Monday, November 16, 2015

Sugar Cookies (gluten-free) . . . Finally!

I love butter.  I love sugar.  I love flour.  I love vanilla.

Mix it all together, and the next logical deduction equals = I love sugar cookies!!




Simple to mix up, fulfilling to roll out, fun to cut, easy to bake, creative to decorate.  And that's before you even get to the eating!!  Sweet, tender, soft, chewy, and (with sprinkles or colored sugar) a little crunchy.  A world of delightful texture and taste.  Uncomplicated, unassuming, comforting.  Sugar cookies.




When this household suddenly went gluten-free, years ago, I thought sugar cookies were now extinct under this roof.






Trial runs with rice flours, and mixes incorporating bean flours of different types left us with unappetizing, thick, grainy, or heavy cookies.  You can only hide so much under a substantial layer of powdered sugar icing and sprinkles.  The experimental cookies usually sat neglected on the counter until they were so hard that I was doing us all a service by dumping them.  And yet again dumping the hope of a gluten-free sugar cookie that could be enjoyed.





 Enter the dear Silvana and her marvelous gluten-free flour mix that can be made right in your own kitchen (here).  Take a deep breath and exhale slowly.  It is more time-consuming to combine these flours; it is more costly to purchase these flours than the 5-pound bag of Gold Medal sitting on the market shelf.  However, this mix is gluten-free, and in cookie baking, the flour is a highly billed player!!  No compromises with the flour.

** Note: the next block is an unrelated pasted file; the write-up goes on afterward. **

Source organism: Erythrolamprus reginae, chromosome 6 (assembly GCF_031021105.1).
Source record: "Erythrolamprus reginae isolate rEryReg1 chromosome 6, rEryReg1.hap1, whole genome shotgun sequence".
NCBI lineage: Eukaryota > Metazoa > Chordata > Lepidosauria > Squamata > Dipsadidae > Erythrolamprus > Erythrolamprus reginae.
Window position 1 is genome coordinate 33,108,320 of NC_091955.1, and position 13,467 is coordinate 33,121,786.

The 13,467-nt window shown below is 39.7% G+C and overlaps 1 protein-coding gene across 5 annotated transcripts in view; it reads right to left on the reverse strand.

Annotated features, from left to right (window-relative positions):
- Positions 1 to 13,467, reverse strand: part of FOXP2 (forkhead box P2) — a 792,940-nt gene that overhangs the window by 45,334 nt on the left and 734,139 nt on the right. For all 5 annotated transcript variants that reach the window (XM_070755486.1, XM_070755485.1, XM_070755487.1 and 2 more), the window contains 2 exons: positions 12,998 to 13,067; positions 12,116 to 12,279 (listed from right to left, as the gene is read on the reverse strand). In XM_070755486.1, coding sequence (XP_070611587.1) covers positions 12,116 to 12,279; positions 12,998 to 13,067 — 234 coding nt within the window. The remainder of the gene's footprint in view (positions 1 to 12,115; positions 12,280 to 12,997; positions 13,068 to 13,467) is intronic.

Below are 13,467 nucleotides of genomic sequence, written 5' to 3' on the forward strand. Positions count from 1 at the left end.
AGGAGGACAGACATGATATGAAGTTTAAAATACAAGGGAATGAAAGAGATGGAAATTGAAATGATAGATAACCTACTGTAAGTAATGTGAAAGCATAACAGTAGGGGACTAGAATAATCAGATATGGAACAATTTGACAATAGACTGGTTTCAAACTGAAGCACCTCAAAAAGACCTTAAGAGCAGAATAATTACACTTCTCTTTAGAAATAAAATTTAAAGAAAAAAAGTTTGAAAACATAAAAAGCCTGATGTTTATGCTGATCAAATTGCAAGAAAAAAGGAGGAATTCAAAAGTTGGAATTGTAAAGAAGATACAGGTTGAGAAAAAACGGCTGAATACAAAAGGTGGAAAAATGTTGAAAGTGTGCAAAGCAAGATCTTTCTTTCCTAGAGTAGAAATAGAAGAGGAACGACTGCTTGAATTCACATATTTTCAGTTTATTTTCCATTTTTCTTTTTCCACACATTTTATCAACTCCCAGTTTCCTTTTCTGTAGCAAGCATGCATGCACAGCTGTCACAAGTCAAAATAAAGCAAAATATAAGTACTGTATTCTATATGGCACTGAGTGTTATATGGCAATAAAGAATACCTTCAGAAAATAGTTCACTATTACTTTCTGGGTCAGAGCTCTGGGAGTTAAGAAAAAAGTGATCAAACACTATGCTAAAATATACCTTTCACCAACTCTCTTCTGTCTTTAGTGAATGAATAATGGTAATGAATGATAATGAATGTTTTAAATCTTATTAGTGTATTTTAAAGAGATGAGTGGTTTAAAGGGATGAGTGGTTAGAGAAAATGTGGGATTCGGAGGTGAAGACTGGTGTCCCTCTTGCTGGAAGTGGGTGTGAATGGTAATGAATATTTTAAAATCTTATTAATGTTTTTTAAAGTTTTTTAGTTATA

And so, this year we ended up with a chewy and delicious sugar cookie for the first time in years.  And if I ended up making 6 batches of these delights, I can hardly be blamed.

Gluten-Free Sugar Cookies
1/4 pound butter3/4 cup sugar1 egg1/2 tsp. vanilla1 Tbsp. cream or milk1 1/4 cups Silvana's gluten-free flour mix (recipe here) - I leave the salt out of the flour mix!!1/8 tsp. salt1/4 tsp. baking powder

Cream the butter.  Gradually add the sugar, beating until light.  Add the egg, vanilla, cream/milk and beat thoroughly.Mix the flour mix, salt and baking powder together.  Add to the first mixture and blend well.  Add more flour mixture if the dough is too soft.  Sprinkle flour mix on the rolling surface, roll cookies to 1/4 inch thickness.  Cut out shapes and back for 8-10 minutes at 350 degrees.

Frosting:1 cup powdered sugar2 tsp. milk2 tsp. light corn syrup1/4 tsp. vanilla food coloring

Stir powdered sugar and milk until smooth.  Beat in the corn syrup and vanilla until icing is smooth and glossy. If the frosting is too thick, add more corn syrup.  Divide icing into separate bowls and stir in food coloring as desired.